Is Your Ecommerce Site Secured and Ready for the Http2 Switch?
WordPress is a great platform, but let’s face it, it has some security issues. Despite all the warnings, it’s just too tempting to not at least try a plug-in here and there. Especially when you consider the many complicated tasks involved with managing a website. If it saves time, most of us would give just about anything for that, including a bit of security. While many plugins deliver what they promise, they often deliver a whole lot more than we bargained for. Why? Because plugins leave more open doors on our website for undesirables to get thru.
Securing Your Ecommerce WordPress Site
Securing transactional pages on your site is already familiar to you as an ecommerce retailer. But currently it’s only necessary to secure pages where customers are entering credit card information. As such, many have probably opted to secure only those transactional pages leaving the rest of them, as is. What you may or may not have realized is that your unsecured pages issue warnings to visitors about the page not being secure. While this isn’t loudly announced and doesn’t appear to be overly threatening, it can plant seeds of distrust in your visitors, which in turn can have an effect on your sales. It’s a simple warning that entering details on that page may not be safe. But, imagine if they see that warning on one of your pages before they see a secure page. Most will assume every page is unsafe and refrain from doing much of anything on your site.
Rethinking Your Ecommerce Security Plan
Nowadays securing every page should be a strong consideration and not just for ecommerce websites. For everyone. As an ecommerce retailer, it’s imperative. I feel it’s safe to assume that if you want to protect your customers, you also want to protect yourself, since one doesn’t exist without the other, right? What I mean is, your site is at a higher risk on those unsecured pages, of an attack by hackers who aren’t necessarily seeking credit card information. They are thrill seekers looking to destroy things, like your website.
WordPress Security Plugins
Yes, I know I said plugins are the cause for security holes in your website. But many security plugins seek to plug those holes. What’s even better is they have features that allow you to lock your site down in times of an attack. This has come in handy for me several times bringing with it a bit of revenge satisfaction as I perform pest control. If only I could give them my float wave as they are abruptly booted from any loadable version of my website. Now that would be the ultimate satisfaction. One thing is for sure, without changing any settings on my security plugin I was mortified to find out how many times in any given day someone has attempted to hack into my site. Just to give you an idea of how often, it became necessary to turn off the email notification feature that alerts me when someone has been locked out of my site. This may not sound threatening to you but when you consider that I don’t allow user sign-ins on any of my websites so literally all of those emails were undesirables, then you can begin to understand my disbelief.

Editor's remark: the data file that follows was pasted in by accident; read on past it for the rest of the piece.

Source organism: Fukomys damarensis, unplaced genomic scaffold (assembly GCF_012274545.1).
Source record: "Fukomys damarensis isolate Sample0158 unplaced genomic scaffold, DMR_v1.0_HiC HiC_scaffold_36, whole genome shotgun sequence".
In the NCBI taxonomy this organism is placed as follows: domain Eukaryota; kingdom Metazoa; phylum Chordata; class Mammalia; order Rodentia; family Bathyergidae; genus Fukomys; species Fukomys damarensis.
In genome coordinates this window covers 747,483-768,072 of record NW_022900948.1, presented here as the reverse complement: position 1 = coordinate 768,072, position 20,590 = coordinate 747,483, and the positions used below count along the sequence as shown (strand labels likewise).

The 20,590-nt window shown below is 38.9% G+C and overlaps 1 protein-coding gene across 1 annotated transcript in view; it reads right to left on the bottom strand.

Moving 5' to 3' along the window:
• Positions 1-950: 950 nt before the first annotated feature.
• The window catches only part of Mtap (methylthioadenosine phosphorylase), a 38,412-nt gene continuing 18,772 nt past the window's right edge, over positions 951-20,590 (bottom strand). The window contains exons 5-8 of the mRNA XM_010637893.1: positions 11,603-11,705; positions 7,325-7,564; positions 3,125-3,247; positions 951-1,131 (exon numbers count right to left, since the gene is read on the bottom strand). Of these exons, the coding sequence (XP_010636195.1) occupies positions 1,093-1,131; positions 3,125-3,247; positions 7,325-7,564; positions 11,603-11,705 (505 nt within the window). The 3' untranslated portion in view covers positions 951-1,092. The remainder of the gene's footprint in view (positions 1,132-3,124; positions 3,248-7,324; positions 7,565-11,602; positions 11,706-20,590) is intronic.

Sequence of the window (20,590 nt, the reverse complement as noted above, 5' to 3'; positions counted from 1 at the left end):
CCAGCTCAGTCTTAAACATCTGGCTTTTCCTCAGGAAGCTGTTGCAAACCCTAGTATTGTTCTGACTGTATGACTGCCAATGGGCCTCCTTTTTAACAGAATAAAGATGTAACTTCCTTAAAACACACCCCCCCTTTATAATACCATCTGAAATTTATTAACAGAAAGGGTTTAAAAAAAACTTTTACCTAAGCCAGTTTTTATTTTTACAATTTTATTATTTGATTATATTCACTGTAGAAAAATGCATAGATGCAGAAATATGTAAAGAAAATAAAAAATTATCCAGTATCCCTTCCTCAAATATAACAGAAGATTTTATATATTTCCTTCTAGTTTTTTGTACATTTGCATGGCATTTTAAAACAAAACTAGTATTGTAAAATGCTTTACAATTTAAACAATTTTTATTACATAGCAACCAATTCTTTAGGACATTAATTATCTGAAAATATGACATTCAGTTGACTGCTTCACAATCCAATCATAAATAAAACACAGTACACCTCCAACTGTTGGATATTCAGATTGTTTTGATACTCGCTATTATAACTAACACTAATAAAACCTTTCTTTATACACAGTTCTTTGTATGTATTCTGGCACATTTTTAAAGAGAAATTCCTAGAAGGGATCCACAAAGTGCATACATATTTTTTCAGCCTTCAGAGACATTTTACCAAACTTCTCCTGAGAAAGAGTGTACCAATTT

Prepare Your Ecommerce Site for the Protocol Change
Change is in the air again on the worldwide web and yes good old Google is behind it. But, this change will be a definite improvement and a fairly large step forward in terms of speed and responsiveness for websites. It’s a new protocol called HTTP2. The catch is, your site must already have the HTTPS protocol before you make the switch. This is undoubtedly why hosts are handing out security certificates for minimal, if any, cost right now. Most VPS packages actually came with full security certificates for all sites on the same server. So if your host is being stingy about issuing security certificates or wants to charge some outrageous cost for them, that might be a bit suspect.
So planning any redesign around the protocol switch makes good sense to minimize the downtime or issues that can result from address changes. Don’t forget to redirect all pages of your site for the best experience for your visitors.
However now that you know this, don’t go out and make any hasty changes right away. Though the protocol is live currently and some hosts are already offering it, it will be a while before you will absolutely have to make the switch. And I must warn you, it won’t be a seamless switch. Be sure you prepare as much as possible to minimize the issues as there will undoubtedly be a few. The first thing however, that you can do right now, is secure all pages on your website if you haven’t already. This is the first step in preparation. Talk to your host about how they plan to update for the switch and get a feel for how you will plan yours, around that.
Just know that it’s coming and that eventually you will have to make the change from a fully secure website.